birds in a barrel's mission is to release creative nonfiction into the wild.

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Three Seconds When I Was Twenty-Two

At twenty-two, I thought I was too young to be divorced, too young to be seeing a therapist, too young to be going to twelve step meetings and too young to have lost my father. The Universe disagreed. I’d been in denial about Dad’s alcoholism when he was alive and was struggling with it now that he was dead. It may sound funny, but I was overwhelmed by it. I couldn’t understand how I’d been oblivious to it for so many years. “Don’t you remember your tenth birthday?” my sister said. I did, as soon as she reminded me. Just as I remembered the school plays he arrived at late, or not at all, the dinner parties that started fine and ended with fights, the morning afters when we had to whisper because “dad was sick.” The list was a long one, and every item Glenda ticked off, I wanted to slap myself and say, “I could have had a V8!”

A lifetime of these events came crashing down on me and I couldn’t cope with them. So, I went into therapy. Molly (what a great name for a therapist) sent me to Adult Children of Alcoholics, which was an eye opener. One of the other members there eventually turned me on to John Bradshaw and his Inner Child work, which was all the rage back then. I read all his books, even attended some of his weekend workshops.

I decided to take my inner child to Disney World. Just the two of us. (I’m still a proponent of ACoA and Al-Anon, but I’ve outgrown the Inner Child fad.)

I had been driving Dad’s old Ford 150 pickup. It was a three-speed in the column. I was never comfortable with it, but it was a connection to him. I kept it long after anyone else would have traded it in for a more reliable car. Now I had an old, beat up 1979 Honda Accord. That’s what I drove from Fort Lauderdale to Orlando. Just me and a stuffed Curious George doll, who stood in for my inner child. I no longer do inner child work, but Curious George is watching me from my dresser as I type this. Molly and the ACoA meetings saved my life, and silly as he is, George helped, too. I’ll probably still have him when I die.

Anyway, I left I-95 and was on the Florida Turnpike. I’d been booking for about an hour when up ahead I saw a black something in the middle of the road. At first, I thought it was a hat. I was going 75 mph and was soon too close to stop and avoid hitting it, but close enough to tell that It was a turtle plodding across the highway. I glanced in the sideview mirror to see if I could change lanes and go around it. There was an eighteen-wheeler in the other lane, coming up fast. All I could do was center the car over the turtle and pray. The Honda was low to the ground and I didn’t think I’d be able to clear the turtle, which was bigger than a turtle ought to be. The top of its shell looked to be eight or nine inches off the ground. I passed over it and looked in the rearview mirror to see if it was okay.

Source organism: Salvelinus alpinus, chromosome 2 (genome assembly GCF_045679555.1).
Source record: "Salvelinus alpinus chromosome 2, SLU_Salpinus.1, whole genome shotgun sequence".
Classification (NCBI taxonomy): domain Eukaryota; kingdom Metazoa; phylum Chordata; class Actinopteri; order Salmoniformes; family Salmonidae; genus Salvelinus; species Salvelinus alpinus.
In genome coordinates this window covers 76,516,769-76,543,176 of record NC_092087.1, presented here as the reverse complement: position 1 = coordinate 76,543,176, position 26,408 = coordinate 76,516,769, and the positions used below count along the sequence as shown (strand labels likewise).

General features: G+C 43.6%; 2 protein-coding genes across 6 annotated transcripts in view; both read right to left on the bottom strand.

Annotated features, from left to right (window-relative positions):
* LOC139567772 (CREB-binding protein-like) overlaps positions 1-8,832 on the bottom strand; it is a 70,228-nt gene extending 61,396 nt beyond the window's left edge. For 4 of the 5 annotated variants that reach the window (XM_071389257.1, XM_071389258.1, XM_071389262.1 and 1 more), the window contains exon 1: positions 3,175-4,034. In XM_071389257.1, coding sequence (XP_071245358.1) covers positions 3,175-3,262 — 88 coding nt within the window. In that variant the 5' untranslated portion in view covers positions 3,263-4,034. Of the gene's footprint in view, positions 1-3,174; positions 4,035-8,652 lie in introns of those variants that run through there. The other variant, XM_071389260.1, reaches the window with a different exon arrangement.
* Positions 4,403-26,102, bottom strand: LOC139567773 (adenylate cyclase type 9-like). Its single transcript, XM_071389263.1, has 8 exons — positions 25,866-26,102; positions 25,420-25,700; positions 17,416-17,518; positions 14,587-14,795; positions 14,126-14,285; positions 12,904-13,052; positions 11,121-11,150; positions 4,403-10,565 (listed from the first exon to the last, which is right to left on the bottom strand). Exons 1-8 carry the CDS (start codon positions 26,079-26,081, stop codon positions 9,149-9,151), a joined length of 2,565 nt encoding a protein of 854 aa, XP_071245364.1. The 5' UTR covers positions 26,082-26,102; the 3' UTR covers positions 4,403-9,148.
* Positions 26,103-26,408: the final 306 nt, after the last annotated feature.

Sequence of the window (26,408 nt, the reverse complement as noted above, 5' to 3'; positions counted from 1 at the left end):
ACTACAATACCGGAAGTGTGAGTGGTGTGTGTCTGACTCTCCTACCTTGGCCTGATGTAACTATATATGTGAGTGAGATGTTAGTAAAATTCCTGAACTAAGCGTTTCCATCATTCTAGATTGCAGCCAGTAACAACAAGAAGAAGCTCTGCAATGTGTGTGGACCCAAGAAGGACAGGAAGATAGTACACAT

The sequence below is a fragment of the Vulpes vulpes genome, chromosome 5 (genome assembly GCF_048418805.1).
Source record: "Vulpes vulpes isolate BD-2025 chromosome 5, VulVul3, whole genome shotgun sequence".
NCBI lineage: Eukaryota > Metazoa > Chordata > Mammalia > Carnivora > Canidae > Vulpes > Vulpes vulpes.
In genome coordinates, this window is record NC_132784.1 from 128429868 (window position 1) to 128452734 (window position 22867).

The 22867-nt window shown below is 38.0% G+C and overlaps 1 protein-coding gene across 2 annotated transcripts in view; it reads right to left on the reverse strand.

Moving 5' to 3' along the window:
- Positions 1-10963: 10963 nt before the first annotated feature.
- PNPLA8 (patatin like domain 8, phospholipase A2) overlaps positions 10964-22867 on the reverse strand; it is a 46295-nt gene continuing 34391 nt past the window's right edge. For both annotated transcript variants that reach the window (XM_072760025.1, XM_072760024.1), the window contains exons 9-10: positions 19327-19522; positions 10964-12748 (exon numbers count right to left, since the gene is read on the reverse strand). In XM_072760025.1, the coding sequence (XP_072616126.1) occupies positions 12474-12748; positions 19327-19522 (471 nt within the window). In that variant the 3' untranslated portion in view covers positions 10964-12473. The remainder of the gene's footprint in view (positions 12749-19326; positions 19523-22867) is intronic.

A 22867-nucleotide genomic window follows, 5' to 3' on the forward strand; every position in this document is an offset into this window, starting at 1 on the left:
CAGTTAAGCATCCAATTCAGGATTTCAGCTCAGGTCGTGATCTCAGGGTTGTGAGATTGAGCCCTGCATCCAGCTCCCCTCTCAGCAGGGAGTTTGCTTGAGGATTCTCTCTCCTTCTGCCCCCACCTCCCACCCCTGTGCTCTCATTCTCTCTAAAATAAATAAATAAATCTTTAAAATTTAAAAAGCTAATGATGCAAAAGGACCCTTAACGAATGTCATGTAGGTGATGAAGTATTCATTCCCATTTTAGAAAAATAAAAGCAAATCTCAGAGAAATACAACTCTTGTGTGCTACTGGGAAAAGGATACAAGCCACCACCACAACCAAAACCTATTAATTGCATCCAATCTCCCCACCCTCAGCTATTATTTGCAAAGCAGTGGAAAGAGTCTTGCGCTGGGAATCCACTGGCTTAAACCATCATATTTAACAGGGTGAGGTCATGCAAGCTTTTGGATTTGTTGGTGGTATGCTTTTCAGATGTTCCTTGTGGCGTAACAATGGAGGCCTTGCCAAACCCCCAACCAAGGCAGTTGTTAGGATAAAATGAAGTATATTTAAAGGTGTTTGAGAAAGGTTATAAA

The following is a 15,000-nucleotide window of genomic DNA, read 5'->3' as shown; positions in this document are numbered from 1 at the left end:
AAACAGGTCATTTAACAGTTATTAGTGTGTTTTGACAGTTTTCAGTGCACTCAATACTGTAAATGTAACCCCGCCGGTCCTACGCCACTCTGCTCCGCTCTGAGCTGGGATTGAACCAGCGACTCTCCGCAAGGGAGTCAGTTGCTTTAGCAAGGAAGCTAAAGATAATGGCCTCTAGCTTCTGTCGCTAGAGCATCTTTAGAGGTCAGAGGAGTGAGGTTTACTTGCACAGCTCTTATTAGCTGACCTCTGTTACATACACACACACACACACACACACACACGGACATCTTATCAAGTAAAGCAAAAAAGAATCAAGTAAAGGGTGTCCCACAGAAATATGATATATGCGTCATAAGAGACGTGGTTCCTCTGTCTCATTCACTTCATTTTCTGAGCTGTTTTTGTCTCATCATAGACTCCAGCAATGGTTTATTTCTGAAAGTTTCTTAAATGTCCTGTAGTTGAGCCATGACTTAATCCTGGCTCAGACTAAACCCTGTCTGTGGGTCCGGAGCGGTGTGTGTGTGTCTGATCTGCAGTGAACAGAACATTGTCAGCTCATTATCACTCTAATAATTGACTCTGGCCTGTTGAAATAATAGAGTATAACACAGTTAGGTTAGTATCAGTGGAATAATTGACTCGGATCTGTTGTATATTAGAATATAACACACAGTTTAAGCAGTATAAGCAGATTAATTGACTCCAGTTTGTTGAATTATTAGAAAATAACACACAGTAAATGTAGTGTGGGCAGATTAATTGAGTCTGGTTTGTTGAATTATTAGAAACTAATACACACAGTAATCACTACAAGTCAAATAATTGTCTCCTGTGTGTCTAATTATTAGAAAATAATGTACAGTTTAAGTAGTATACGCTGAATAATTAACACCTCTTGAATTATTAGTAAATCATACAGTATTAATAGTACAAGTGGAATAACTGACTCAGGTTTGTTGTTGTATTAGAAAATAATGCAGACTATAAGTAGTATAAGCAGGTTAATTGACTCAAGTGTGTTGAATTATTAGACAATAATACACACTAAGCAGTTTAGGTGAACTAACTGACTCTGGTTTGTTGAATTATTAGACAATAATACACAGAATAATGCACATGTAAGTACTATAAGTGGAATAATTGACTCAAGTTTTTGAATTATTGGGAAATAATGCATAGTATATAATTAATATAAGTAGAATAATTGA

It was fine. Still plodding along, unharmed. My car hadn’t even grazed it. I was still looking at in the mirror when I saw a motorcycle behind me coming up on the turtle. The big truck was no longer in the other lane, and even if it was, the motorcycle had plenty of room to maneuver around the turtle.

Instead, the motorcycle driver took careful aim. The turtle exploded in a shower of red and black. I gasped and jerked my eyes to the road ahead of me just long enough to make sure I wasn’t in danger of hitting anything, then looked back at the carnage, now just a tiny speck of red on the highway, getting smaller in the rearview mirror. The cyclist pumping his fist in victory.

At first, my anger wasn’t on behalf of the turtle. I’d tried so hard not to hit it. What was the point? I could have saved myself the bother. Later, as the bloody explosion kept replaying in my head, the futility of the turtle’s trek across the turnpike kept niggling at me. Again I asked myself, What’s the point? What’s the point of trying to cross a busy highway when you walk so slowly? What’s the point of trying to understand a lifetime of a drunken father when he’s no longer here to ask about it? What’s the point of taking a stuffed toy to Disney World? What’s the point of doing the twelve steps when you’re not the one who’s the drunk? I almost turned around and went home.

Growing up in Florida, trips to Disney World were no longer special. I went all the time, either with the family on summer vacation or on school trips. The newness hadn’t yet worn off of EPCOT, though, and The Living Seas was the newest attraction there. I spent the first day in the Magic Kingdom riding the same rides I’d gone on every year since I was a kid. The next day I went to EPCOT. It was a hot day and it was cool inside The Living Seas. I was sitting down near the base of the Aquarium watching the fish swimming in their never-ending circle. A sea turtle swam by at eye level. I was in front of an air conditioner vent. With the breeze hitting me in the face and the sea turtle gliding in front of me, it was like he was flying. Curious George was in my lap. “He’s beautiful,” I whispered to George.

The turtle continued swimming past me, fading into murky greenness as it rounded the curve and I couldn’t see it anymore. I remember thinking it was no less beautiful than the turtle that was killed on the turnpike.

Twenty-two is too old to be hugging a stuffed monkey while you rock back and forth on the floor at a Disney World attraction, crying over a dead turtle you saw for three seconds.

Gillie

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